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Nov 1, 2006
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TruE SkiLLS wrote: Overall, breathable and rainproof shouldn't really be used in the same sentence. Google "goretex breathable humidity" and you'll get a lot of articles on how most rain-proof membranes work. (https://www.rei.com/learn/expert-advice ... works.html)

1) If you're looking for a rain jacket while commuting, then any sort of "waterproof" fabric would be good cause you're probably not in the rain long and you're not sweating anyways

2) If you want to keep yourself dry while it's pouring and you're doing a hike (or even on a warm day)... "breathable" rain jackets aren't going to work anyways because you need a difference in temperature for diffusion aka "fabric to breathe". If the outside and inside humidity are relatively similar, a breathable jacket isn't going do anything... you'll just sweat and get wet inside.

Then there's the first point I made, if moisture can go one way, it can go the other for the fabric. DWR would help, but once it wears down, you're still looking at just a fabric that will seep water through sooner or later.
This is the point I rebutted: Goretex is designed to allow water vapour - a gas - out while blocking water - a liquid. You might find this helpful: https://www.explainthatstuff.com/goretex.html
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Aug 19, 2006
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Jimbobs wrote: This is the point I rebutted: Goretex is designed to allow water vapour - a gas - out while blocking water - a liquid. You might find this helpful: https://www.explainthatstuff.com/goretex.html
"Waterproof Testing

Any fabric is considered “waterproof” when it reaches a certain level of water resistance. Water resistance lab methods are standardized, using a water column or hydrostatic pressure test. Results are stated in millimeters (mm) or pounds per square inch (psi). Brands simply don’t agree on the result that makes a jacket fully waterproof."

Im not chirping on goretex being a bad material in keeping you dry, I have many pieces of goretex gear and I love them for certain things. But unless you've stood outside with these gear for long hours, then it's theory; we aren't talking about the same expectations when it comes to what "waterproof" means.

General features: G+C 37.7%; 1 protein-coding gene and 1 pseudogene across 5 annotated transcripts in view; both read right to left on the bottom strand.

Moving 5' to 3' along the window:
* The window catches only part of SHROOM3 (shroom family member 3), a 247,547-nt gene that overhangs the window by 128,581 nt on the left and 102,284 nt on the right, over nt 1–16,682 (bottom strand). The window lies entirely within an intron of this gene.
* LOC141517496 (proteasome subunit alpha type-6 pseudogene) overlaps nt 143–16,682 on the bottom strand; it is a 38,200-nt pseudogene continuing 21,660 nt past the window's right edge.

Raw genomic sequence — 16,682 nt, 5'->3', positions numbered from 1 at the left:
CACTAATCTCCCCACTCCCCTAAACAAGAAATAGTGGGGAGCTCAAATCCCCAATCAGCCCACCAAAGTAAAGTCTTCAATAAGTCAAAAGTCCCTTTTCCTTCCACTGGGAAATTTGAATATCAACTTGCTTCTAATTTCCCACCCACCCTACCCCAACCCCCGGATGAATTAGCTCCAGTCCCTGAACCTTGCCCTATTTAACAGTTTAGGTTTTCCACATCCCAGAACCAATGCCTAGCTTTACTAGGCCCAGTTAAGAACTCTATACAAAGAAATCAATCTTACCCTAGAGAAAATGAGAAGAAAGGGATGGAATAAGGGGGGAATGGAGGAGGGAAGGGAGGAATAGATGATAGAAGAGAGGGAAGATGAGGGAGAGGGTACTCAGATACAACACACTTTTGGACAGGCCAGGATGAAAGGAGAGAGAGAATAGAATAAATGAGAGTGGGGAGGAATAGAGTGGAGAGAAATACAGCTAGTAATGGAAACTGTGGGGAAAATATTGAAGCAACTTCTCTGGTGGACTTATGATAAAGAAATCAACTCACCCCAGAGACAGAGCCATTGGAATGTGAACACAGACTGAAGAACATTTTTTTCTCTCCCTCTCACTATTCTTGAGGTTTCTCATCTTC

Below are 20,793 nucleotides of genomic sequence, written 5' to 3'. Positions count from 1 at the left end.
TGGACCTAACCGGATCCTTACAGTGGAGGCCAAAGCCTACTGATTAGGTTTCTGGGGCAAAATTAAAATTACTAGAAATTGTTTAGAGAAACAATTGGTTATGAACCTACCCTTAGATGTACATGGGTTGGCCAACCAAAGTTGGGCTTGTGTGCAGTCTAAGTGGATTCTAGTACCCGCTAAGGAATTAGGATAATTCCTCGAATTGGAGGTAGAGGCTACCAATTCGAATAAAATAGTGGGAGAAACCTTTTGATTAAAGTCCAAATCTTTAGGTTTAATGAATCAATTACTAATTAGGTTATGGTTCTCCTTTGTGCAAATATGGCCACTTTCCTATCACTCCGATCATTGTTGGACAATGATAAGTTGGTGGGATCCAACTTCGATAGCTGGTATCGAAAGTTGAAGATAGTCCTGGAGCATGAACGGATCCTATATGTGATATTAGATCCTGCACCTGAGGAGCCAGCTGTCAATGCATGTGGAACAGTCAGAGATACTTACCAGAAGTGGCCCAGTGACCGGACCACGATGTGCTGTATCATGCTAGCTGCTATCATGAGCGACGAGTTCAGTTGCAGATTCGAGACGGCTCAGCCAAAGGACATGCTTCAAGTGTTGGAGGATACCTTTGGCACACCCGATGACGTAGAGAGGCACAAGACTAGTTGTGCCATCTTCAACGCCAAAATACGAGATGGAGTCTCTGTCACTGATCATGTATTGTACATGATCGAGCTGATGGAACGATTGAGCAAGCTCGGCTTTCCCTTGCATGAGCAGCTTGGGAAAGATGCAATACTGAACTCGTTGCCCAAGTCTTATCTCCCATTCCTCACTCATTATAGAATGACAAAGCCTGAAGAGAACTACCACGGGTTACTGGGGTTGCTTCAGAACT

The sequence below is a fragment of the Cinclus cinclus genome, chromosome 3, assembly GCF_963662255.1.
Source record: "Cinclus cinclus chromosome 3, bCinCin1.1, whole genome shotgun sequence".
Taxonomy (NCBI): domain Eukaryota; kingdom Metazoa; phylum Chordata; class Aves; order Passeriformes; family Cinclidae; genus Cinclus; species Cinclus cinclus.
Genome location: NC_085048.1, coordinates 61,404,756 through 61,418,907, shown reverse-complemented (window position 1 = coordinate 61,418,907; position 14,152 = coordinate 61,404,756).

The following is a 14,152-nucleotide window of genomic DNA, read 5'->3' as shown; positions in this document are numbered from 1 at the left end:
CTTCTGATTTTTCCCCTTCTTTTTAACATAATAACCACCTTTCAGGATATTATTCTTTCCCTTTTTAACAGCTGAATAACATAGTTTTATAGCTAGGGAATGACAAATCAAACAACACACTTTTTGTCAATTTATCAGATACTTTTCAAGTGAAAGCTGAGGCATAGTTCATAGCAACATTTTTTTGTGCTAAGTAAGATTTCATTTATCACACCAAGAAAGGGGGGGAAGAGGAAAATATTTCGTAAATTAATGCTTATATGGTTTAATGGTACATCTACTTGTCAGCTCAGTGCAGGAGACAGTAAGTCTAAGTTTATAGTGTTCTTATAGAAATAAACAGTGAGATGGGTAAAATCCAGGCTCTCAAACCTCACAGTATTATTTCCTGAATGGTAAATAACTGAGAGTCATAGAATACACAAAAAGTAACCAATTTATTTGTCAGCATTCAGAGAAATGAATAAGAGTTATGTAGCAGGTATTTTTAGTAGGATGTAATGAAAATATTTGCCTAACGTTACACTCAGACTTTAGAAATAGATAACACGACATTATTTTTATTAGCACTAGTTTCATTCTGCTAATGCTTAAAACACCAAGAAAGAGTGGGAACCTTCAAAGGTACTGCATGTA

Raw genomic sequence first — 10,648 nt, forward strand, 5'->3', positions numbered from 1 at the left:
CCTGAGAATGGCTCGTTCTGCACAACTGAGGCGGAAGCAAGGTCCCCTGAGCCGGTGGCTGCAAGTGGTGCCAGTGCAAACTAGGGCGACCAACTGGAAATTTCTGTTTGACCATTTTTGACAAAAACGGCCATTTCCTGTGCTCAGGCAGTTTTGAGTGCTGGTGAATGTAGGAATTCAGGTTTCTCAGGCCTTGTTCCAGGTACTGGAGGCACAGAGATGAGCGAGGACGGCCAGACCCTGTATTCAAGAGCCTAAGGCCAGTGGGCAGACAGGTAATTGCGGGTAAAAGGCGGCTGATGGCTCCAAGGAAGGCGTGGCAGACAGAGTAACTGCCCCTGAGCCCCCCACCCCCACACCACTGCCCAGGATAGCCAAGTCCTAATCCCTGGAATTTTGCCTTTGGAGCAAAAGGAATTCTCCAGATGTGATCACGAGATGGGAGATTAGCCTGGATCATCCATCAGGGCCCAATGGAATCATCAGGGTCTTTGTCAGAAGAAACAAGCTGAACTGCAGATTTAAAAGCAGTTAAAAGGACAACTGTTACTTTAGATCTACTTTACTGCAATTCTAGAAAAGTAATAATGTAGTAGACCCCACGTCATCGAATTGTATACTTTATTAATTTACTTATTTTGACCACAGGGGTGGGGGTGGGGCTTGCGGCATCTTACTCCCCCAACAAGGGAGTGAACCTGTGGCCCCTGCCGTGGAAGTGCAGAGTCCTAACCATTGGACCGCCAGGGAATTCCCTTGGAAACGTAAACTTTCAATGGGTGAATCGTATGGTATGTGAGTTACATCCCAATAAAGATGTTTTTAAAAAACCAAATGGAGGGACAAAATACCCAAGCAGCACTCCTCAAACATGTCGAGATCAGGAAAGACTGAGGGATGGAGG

A very simple test. Leave your goretex under a shower head or tap... If the fabric starts to turn darker, the water is penetrating the layers. Do the same to rubber, it won't change colour cause water won't penetrate it.
Deal Fanatic
Nov 1, 2006
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Toronto
TruE SkiLLS wrote: "Waterproof Testing

Any fabric is considered “waterproof” when it reaches a certain level of water resistance. Water resistance lab methods are standardized, using a water column or hydrostatic pressure test. Results are stated in millimeters (mm) or pounds per square inch (psi). Brands simply don’t agree on the result that makes a jacket fully waterproof."

Im not chirping on goretex being a bad material in keeping you dry, I have many pieces of goretex gear and I love them for certain things. But unless you've stood outside with these gear for long hours, then it's theory; we aren't talking about the same expectations when it comes to what "waterproof" means.

A very simple test. Leave your goretex under a shower head or tap... If the fabric starts to turn darker, the water is penetrating the layers. Do the same to rubber, it won't change colour cause water won't penetrate it.
However, if you walk around in a rubber jacket on a rainy day, you will end up wetter than if you wear a Goretex jacket. Goretex is a multilayer fabric so water being absorbed by the outer layer does not mean that water penetrates the jacket.

Anyway we could discuss this for a long time and probably find that we fundamentally agree on the generalities if not the details.

My suggestion for anybody that needs a waterproof jacket for day to day use is to buy a Barbour or other waxed jacket. If you need a waterproof jacket for hiking etc., get a jacket made of Goretex.

Anyway
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Jul 7, 2003
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When looking at rain jackets I would consider looking for one that has a zipper under the arm pits when you can unzip when its humid. My Patagonia rain jacket has that and its a nice feature.

Some rain jackets for runners have vents in the back. The upper part overlaps the lower part and there is a mesh between them. I dont have one so I dont know how well they work, I've just seen them.